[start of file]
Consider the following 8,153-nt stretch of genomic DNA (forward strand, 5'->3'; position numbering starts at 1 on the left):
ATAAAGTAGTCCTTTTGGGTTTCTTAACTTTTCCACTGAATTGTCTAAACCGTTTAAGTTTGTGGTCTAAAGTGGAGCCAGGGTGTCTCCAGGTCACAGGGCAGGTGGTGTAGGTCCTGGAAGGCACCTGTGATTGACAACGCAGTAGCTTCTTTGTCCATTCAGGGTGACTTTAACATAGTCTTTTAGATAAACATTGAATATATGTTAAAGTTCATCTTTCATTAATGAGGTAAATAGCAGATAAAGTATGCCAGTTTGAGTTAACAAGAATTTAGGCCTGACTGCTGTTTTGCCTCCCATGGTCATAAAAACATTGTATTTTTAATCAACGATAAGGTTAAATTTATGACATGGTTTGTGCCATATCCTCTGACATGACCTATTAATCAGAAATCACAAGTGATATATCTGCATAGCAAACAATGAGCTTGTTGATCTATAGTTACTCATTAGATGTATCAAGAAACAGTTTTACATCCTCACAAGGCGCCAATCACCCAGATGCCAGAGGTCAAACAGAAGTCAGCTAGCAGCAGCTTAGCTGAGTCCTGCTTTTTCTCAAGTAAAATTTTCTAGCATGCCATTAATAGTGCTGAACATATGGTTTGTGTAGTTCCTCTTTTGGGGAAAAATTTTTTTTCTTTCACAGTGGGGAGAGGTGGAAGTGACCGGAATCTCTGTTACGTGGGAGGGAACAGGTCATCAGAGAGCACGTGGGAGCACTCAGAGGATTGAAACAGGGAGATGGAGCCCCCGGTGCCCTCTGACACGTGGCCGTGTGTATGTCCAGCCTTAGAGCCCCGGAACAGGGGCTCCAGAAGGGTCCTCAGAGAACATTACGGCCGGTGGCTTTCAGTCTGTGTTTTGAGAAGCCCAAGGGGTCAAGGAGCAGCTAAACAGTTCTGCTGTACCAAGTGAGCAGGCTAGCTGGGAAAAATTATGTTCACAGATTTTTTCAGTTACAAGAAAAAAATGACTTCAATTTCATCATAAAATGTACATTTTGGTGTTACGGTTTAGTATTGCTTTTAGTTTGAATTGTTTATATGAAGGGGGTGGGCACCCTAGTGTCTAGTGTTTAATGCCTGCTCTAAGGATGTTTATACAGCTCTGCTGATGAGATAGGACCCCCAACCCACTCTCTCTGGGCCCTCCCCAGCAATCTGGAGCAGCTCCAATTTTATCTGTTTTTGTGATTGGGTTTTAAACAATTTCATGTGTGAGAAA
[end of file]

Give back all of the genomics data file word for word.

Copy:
Consider the following 8,153-nt stretch of genomic DNA (forward strand, 5'->3'; position numbering starts at 1 on the left):
ATAAAGTAGTCCTTTTGGGTTTCTTAACTTTTCCACTGAATTGTCTAAACCGTTTAAGTTTGTGGTCTAAAGTGGAGCCAGGGTGTCTCCAGGTCACAGGGCAGGTGGTGTAGGTCCTGGAAGGCACCTGTGATTGACAACGCAGTAGCTTCTTTGTCCATTCAGGGTGACTTTAACATAGTCTTTTAGATAAACATTGAATATATGTTAAAGTTCATCTTTCATTAATGAGGTAAATAGCAGATAAAGTATGCCAGTTTGAGTTAACAAGAATTTAGGCCTGACTGCTGTTTTGCCTCCCATGGTCATAAAAACATTGTATTTTTAATCAACGATAAGGTTAAATTTATGACATGGTTTGTGCCATATCCTCTGACATGACCTATTAATCAGAAATCACAAGTGATATATCTGCATAGCAAACAATGAGCTTGTTGATCTATAGTTACTCATTAGATGTATCAAGAAACAGTTTTACATCCTCACAAGGCGCCAATCACCCAGATGCCAGAGGTCAAACAGAAGTCAGCTAGCAGCAGCTTAGCTGAGTCCTGCTTTTTCTCAAGTAAAATTTTCTAGCATGCCATTAATAGTGCTGAACATATGGTTTGTGTAGTTCCTCTTTTGGGGAAAAATTTTTTTTCTTTCACAGTGGGGAGAGGTGGAAGTGACCGGAATCTCTGTTACGTGGGAGGGAACAGGTCATCAGAGAGCACGTGGGAGCACTCAGAGGATTGAAACAGGGAGATGGAGCCCCCGGTGCCCTCTGACACGTGGCCGTGTGTATGTCCAGCCTTAGAGCCCCGGAACAGGGGCTCCAGAAGGGTCCTCAGAGAACATTACGGCCGGTGGCTTTCAGTCTGTGTTTTGAGAAGCCCAAGGGGTCAAGGAGCAGCTAAACAGTTCTGCTGTACCAAGTGAGCAGGCTAGCTGGGAAAAATTATGTTCACAGATTTTTTCAGTTACAAGAAAAAAATGACTTCAATTTCATCATAAAATGTACATTTTGGTGTTACGGTTTAGTATTGCTTTTAGTTTGAATTGTTTATATGAAGGGGGTGGGCACCCTAGTGTCTAGTGTTTAATGCCTGCTCTAAGGATGTTTATACAGCTCTGCTGATGAGATAGGACCCCCAACCCACTCTCTCTGGGCCCTCCCCAGCAATCTGGAGCAGCTCCAATTTTATCTGTTTTTGTGATTGGGTTTTAAACAATTTCATGTGTGAGAAA